Introduce yourself

My name is Leanne Bishara, I am 26 years old and currently pursuing a doctorate in clinical psychology. My passion is understanding the human condition, both inside and outside of the therapy room.

What inspired you to create this Instagram?

I developed my photography project shortly after I began my psychoanalysis. I started the project, essentially, to help me capture and understand what I was going through during therapy.

Being on the couch was a unique experience, one that cannot be explained in words. Because it was never about what my analyst was saying (although his interpretations were insightful and powerful), but about how my analyst made me feel. He made me feel intense, meaningful and valuable feelings that I had never experienced before. Before this, all I ever felt about myself was being insignificant, unwanted, and forgotten. I never liked who I was, but in the course of my psychoanalysis, I learned to. What came out of my analysis was a love for myself and for this work. I developed an unconditional empathy for my own life experiences and those of my patients.

As a photographer, I was inspired by this and immediately picked up my camera to try to capture these feelings and experiences. My personal work changed my view of life. Suddenly all aspects of life became meaningful. Like a work of art it requires all its elements to make the composite a whole. It became the whole of the parts of life, the “good” and the “bad”, which forced me to understand, through photography, the complexity of human nature in its entirety. This is where my portrait series, ‘The Couch’, was born.

What are the messages you want to share with the world?

My portrait series has a dual purpose. First, to demonstrate the healing power of psychotherapy and psychoanalysis. And second, to normalize human emotional expression.

That being said, I have two messages that I hope to communicate to the world:

“It’s okay to go to therapy!”

“Your emotions make you human!”

Why did you choose to photograph portraits?

I studied psychology because I love everything human. Naturally, I think that love for human nature comes through in my art. I make portraits of people because to me, people are the most beautiful and interesting things in the world.

You also talk a lot about therapy. What is your opinion about it and how did it help you to heal?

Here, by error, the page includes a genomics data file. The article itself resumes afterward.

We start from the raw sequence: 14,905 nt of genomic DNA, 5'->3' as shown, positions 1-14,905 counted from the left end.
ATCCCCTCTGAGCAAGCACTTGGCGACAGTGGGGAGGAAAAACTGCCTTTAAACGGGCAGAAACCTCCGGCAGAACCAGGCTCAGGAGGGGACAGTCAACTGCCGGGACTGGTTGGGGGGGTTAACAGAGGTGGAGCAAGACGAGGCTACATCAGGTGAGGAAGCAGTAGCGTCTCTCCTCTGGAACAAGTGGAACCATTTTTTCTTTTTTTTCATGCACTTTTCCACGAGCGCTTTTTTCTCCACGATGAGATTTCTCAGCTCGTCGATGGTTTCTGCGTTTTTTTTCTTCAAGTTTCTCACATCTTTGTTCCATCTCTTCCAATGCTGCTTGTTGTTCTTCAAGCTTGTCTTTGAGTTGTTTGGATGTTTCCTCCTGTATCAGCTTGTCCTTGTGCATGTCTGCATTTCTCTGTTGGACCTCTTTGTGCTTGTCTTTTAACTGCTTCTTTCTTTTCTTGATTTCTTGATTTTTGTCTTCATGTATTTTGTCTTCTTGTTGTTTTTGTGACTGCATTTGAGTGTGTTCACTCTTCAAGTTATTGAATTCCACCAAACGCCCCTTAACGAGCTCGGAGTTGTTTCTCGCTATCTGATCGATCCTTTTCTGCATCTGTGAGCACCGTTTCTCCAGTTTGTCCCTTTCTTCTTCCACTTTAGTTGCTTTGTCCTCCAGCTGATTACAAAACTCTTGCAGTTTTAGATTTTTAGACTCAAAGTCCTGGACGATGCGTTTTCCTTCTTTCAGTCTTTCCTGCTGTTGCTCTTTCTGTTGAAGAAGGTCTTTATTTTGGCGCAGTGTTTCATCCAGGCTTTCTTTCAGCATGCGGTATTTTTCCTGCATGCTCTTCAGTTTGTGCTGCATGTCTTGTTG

Therapy (psychoanalysis) has changed my life, and I have seen it change the lives of my patients as well. The treatment has a different impact on each individual, and each person will follow it for different reasons. I started psychoanalysis during an important time in my life. I had just gotten engaged and had just started my doctorate, yet I was dissatisfied with my life and dissatisfied with myself. I started therapy to understand why I was feeling this way. I wanted to know what was going on in my mind and in my unconscious. Psychoanalysis introduced me to my mind and helped me gain compassion for my life experiences. Psychoanalysis gave me the space to find the parts of myself that I buried after all my emotional traumas. Through therapy, I was able to rediscover those parts of myself and work through the emotional pain and learn to love myself again. My treatment not only impacted and healed me, but it also impacted and healed those around me. Therapy heals everything.

How do you take care of yourself on a daily basis?

Well, psychoanalysis. I see my psychoanalyst 4 times a week. Psychoanalysis gives me the space to process whatever is going on in my own life, and to process whatever is going on in the work with my patients. In addition to psychoanalysis, I find ways to take care of my body and mind through physical activity, relaxation and time away from social media. I used to believe that my self-esteem was tied to my productivity and achievements. Thus, I would overwork myself and feel guilty if I ever took a day off. My therapy helped me recognize my value as rooted in me and based on who I am intrinsically, not what I achieve. Now, rather than overworking myself and feeling guilty for taking time off, I try to be intentional about taking time for myself and enjoying it!

What advice would you give to someone who is suffering but feels stuck?

Go to therapy! It will change your life ☺